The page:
That Was Then, This Is Now



            Five different assignments cling to my waking thoughts, and before I finish them five more will grab their heels and demand that I complete them. The clock reads 5:00 a.m., and I stumble toward the ink-dark kitchen, tugging the banker’s lamp’s dangling chain on the way. The splash of light it gives I can handle, but more would slam my eyes shut again.

            I pour water into the crimson kettle on the stove and turn the gas knob. I dump coffee beans into the grinder and turn it on, cringing as the rhythm screams through the house. The book I am making for my art class whines from its place on the kitchen table. Now, now, now! You must complete me now! I ignore it and stare at nothing as I wait for the kettle to wail.

            When it does, I forget the next step. I take the lid off and start to plunge my hand into the boiling water, but I stop before my fingers burn. I shake my head and replace the lid, pour the water into the French press, stir it, and wait. Stupid girl, I think.

            But it’s early. Before me lies an hour of writing, an hour of exercise, an hour of homework, and then three hours of work, an hour of lunch, five hours of class. And after that, more homework: reading books I wouldn’t chose to read outside of school, writing research papers on subjects I struggle to care about, making those awful art books that do not forgive the sins of escaped glue and uneven cuts.

            Kashi Simply Maize cereal becomes my easy dinnertime friend. I eat it every night. My husband eats frozen dinners when he gets home, or a dollar burrito from Del Taco.

            This will end soon. I will graduate in a few weeks and be done and happy.

            But though I do not know it, I am happy with this busyness.

            I am always doing.

            I am never without tasks.


            We have graduated, and now we begin the stagnant state of waiting to find out where we go to school in the fall. Louis leaves for his first full day of work as the head teaching assistant for La Sierra University’s biology labs. He won’t return until late night, because in addition to running labs he teaches one himself: gross anatomy. And that one ends at ten. I sit at the kitchen table, which is devoid now of splayed artwork and loose homework papers. I am a housewife, with no homework to rattle my bones and no presentations to prepare for or papers to write.

            I planned the menu and went grocery shopping and cleaned and did laundry yesterday. I hum as I gaze out the silent windows, and then sit down with a book. I read for a while, think about writing but don’t, and then stand. I walk through the living room, through the bedroom, toward the only bathroom, turning sideways as I pass the bed. Someday Louis and I will live in a house that does not force us to turn sideways like that.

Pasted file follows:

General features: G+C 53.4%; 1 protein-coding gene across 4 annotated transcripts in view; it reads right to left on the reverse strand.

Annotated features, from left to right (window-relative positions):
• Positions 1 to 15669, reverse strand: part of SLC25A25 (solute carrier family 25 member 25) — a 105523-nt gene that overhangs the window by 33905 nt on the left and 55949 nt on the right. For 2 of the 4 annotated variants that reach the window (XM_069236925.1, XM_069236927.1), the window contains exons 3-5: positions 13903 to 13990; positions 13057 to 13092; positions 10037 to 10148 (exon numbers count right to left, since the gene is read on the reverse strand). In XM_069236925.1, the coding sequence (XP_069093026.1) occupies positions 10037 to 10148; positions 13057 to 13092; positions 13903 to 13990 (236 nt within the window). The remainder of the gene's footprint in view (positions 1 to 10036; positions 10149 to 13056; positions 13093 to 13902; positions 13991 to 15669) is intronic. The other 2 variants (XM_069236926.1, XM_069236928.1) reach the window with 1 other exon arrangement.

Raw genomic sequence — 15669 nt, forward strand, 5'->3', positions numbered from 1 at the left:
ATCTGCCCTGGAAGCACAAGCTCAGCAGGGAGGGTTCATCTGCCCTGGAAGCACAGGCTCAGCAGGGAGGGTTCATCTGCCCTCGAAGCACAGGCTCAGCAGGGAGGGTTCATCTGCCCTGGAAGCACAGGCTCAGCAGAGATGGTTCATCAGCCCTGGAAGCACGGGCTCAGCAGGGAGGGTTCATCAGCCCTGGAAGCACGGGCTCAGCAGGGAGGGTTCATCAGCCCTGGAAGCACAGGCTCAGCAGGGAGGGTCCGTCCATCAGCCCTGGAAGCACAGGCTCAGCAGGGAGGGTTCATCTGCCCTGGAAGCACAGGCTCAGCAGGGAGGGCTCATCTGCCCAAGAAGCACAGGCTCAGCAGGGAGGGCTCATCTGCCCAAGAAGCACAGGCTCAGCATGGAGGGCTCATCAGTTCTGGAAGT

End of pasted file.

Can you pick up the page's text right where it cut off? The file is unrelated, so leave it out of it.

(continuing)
Slow hours later, I realize I have nothing worthwhile to do. I have no children to care for, not even my German Shepherd, Bella, who can’t live in this cottage because there is no yard. I cannot write, for reasons I wish I knew. Panic claws its way up my throat and the cottage walls step toward me. I look at them in disbelief. This, this absence of busy, was supposed to bring me joy.



            I rise at six, make my coffee in the kitchen’s fragile, brilliant morning light. My basil plant reaches toward the sun and has sprouted new leaves, which makes me feel better about the African violets, which perch next to the window with the basil but are wilted. Steam curls from my favorite burgundy Longaberger mug, which my mother gave me on my eleventh birthday. I think it will last forever. I pluck my Bible and journal from my desk and sit in my recliner, read and think and write and sip for an hour.

            And then my pace changes completely. I don exercise garb and embarrass myself in front of the TV as I try to nail a T-25 workout. After this I step outdoors and watch as the grass in the dooryard shivers in the gentle wind. I run two miles and return to the cottage, whose color is a meeting of salmon and taupe and age.

            I shower, I eat, I read. I go to class, because I could not stay completely away from school and am sitting in on my favorite professor’s class sessions on young adult literature this quarter. I return home, eat the no-bake chocolate oatmeal peanut butter cookies I made yesterday, and then check the calendar on the refrigerator to see what I get to cook for a late dinner.

            At 6:30 p.m. the sun crawls behind the distant hill, and I take a beach towel outside and lie on the emerald grass. I read, but I also watch. I watch the stray cat hunt for ground squirrels and insects in the tangle of blades. I watch the birds roost on electricity poles, wonder where they’ve come from and where they’re going. I watch the leaves on the trees shudder in the whipping wind, and that same wind moves through me and leaves joy to sit with me on the beach towel.

            But most of all I watch the remnants of the sun as they un-burn the sky, slowly, until I am left in violet twilight.